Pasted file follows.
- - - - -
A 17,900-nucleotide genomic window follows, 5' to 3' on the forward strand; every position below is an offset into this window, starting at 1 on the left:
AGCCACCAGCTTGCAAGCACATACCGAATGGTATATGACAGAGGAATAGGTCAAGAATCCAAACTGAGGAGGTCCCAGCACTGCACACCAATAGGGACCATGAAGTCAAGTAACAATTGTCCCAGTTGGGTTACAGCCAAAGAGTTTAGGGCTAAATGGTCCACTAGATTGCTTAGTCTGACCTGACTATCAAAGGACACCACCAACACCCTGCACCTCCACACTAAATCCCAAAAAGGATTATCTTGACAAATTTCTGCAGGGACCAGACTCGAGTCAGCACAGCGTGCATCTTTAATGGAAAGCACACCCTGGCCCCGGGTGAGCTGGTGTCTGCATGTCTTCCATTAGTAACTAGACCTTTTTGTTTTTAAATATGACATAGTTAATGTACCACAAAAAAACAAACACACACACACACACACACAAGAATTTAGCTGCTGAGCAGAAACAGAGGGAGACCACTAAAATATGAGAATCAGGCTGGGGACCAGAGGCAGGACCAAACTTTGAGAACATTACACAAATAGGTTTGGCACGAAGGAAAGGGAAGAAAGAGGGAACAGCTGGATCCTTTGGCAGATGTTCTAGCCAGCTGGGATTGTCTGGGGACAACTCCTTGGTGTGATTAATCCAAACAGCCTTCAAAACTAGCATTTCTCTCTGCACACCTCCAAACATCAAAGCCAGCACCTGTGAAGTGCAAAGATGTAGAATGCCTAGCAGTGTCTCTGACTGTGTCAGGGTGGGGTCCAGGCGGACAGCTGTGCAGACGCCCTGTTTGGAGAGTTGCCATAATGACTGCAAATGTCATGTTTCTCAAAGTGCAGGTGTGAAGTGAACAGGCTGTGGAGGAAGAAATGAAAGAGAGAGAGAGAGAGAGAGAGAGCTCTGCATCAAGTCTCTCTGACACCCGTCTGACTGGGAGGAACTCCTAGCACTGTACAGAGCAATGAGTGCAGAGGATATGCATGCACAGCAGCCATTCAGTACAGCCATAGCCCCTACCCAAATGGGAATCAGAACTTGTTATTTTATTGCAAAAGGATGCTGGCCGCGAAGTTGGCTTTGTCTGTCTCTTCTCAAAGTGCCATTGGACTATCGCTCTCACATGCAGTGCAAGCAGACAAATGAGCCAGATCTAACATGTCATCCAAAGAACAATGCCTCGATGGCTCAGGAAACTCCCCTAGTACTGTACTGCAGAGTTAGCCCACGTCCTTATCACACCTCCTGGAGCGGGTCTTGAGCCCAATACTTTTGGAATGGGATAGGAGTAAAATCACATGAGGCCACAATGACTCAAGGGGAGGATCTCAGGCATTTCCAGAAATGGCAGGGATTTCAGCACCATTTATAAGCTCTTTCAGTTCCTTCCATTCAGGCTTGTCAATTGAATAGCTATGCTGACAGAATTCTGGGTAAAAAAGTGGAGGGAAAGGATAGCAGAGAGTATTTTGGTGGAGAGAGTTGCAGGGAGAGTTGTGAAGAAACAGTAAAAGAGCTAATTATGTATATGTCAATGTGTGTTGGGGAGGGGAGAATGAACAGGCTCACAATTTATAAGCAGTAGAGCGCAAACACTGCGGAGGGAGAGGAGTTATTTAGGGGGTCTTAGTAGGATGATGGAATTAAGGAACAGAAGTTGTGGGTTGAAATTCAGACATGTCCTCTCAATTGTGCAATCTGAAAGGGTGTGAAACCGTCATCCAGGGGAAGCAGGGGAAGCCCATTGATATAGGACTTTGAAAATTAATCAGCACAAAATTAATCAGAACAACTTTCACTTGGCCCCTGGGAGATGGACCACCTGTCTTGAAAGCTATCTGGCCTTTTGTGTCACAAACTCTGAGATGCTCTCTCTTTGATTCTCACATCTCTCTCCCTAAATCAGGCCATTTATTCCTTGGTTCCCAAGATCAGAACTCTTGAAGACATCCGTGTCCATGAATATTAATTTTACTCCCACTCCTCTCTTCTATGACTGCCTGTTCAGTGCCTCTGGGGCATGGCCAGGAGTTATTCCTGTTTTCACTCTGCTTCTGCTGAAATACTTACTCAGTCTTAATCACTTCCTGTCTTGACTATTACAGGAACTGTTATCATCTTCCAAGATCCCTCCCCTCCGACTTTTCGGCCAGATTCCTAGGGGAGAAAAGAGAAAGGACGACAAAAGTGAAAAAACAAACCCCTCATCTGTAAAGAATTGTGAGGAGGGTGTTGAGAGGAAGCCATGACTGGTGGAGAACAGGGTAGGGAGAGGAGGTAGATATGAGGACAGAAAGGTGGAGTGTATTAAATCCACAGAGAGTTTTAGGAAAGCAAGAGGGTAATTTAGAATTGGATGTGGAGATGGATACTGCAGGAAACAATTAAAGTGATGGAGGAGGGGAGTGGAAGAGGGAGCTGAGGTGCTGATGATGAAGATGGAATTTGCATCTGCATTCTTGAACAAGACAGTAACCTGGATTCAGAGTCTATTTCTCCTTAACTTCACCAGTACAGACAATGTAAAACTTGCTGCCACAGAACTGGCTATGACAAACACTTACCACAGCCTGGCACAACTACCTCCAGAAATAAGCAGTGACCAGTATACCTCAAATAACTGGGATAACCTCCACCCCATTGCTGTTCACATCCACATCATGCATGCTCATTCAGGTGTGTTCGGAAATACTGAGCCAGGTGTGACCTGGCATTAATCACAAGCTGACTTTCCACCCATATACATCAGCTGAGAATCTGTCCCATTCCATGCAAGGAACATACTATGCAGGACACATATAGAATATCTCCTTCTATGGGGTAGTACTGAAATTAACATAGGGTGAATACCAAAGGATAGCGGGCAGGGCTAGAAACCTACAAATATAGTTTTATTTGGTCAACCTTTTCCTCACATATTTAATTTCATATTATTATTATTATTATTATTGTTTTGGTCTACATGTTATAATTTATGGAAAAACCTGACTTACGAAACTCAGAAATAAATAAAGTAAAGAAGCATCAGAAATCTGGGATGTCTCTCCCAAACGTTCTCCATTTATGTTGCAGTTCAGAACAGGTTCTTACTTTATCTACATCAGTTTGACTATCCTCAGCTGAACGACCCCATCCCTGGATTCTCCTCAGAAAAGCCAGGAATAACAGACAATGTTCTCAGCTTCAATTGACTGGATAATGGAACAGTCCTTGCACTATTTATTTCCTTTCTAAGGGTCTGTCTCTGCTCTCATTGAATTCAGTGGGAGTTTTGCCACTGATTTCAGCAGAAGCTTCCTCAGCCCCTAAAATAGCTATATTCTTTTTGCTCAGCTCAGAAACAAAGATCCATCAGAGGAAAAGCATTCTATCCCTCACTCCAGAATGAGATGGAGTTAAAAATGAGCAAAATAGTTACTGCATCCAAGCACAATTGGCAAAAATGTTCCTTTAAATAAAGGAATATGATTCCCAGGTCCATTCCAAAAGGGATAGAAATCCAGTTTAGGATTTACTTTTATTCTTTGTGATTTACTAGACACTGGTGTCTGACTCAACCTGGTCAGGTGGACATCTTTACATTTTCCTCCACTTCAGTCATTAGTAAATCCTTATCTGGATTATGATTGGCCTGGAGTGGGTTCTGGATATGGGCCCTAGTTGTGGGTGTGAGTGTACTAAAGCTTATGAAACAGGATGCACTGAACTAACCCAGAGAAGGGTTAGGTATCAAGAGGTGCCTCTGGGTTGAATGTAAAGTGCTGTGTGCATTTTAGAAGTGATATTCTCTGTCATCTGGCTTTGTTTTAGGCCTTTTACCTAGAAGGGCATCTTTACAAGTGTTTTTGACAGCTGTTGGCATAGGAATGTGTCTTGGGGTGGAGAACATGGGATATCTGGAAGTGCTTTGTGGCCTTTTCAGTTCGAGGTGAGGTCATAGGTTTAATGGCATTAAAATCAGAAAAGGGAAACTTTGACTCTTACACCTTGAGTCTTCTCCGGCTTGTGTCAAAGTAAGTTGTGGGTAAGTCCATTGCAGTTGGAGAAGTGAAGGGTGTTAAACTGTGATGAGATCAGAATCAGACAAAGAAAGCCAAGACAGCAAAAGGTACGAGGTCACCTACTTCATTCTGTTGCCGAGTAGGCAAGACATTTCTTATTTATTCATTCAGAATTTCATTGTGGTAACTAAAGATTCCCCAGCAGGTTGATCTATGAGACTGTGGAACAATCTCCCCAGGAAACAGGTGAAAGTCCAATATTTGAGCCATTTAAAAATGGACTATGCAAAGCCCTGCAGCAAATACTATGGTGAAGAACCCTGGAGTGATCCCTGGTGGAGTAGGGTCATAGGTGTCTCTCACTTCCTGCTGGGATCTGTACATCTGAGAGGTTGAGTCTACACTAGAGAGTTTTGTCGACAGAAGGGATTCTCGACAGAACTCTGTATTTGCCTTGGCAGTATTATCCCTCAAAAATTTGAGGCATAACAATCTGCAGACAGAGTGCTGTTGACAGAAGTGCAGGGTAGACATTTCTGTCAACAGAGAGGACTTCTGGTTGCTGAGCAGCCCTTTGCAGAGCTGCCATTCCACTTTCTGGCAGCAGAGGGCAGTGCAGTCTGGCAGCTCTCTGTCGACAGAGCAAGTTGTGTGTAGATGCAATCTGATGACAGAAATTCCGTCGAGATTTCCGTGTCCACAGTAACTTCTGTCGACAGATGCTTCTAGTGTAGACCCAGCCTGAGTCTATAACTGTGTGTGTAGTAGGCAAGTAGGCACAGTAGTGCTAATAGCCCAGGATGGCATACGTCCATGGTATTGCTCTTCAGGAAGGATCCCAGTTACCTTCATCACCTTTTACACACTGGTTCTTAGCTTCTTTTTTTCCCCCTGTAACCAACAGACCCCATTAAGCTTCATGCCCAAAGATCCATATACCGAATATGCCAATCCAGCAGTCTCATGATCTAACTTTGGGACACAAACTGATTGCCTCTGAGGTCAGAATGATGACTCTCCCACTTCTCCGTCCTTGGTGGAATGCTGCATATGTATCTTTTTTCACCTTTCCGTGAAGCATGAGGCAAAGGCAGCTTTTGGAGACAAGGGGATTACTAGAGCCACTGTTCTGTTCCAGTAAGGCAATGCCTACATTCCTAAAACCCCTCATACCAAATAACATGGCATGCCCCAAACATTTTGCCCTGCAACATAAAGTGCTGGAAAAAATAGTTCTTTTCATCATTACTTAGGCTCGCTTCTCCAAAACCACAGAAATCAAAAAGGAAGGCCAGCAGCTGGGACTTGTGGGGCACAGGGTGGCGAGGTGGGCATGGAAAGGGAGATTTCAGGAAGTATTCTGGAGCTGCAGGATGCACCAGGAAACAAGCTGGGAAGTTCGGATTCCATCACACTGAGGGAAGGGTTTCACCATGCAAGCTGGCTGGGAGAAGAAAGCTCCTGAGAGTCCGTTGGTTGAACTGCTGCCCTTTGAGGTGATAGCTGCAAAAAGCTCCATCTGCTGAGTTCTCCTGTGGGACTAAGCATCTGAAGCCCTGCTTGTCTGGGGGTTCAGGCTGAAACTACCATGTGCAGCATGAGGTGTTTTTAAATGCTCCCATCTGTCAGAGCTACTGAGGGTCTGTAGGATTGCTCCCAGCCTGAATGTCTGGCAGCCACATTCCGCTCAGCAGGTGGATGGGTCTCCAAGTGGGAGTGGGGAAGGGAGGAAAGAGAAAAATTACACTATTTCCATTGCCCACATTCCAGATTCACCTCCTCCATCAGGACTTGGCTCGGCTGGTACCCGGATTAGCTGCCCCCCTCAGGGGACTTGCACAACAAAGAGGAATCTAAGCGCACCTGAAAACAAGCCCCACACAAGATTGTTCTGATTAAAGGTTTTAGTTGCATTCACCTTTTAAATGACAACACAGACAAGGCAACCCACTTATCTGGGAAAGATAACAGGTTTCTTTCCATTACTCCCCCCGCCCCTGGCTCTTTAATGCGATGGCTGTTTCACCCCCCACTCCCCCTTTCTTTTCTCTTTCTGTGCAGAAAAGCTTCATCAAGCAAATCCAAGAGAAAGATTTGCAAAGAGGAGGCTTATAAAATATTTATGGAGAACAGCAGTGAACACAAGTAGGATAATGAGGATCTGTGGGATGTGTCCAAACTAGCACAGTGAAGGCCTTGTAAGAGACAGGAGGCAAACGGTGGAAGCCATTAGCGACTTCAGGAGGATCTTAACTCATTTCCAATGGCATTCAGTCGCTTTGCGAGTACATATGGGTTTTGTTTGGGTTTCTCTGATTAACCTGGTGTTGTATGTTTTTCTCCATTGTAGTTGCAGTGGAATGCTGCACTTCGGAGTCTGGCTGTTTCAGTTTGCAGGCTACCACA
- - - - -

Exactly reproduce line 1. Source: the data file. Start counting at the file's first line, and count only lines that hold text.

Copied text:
A 17,900-nucleotide genomic window follows, 5' to 3' on the forward strand; every position below is an offset into this window, starting at 1 on the left: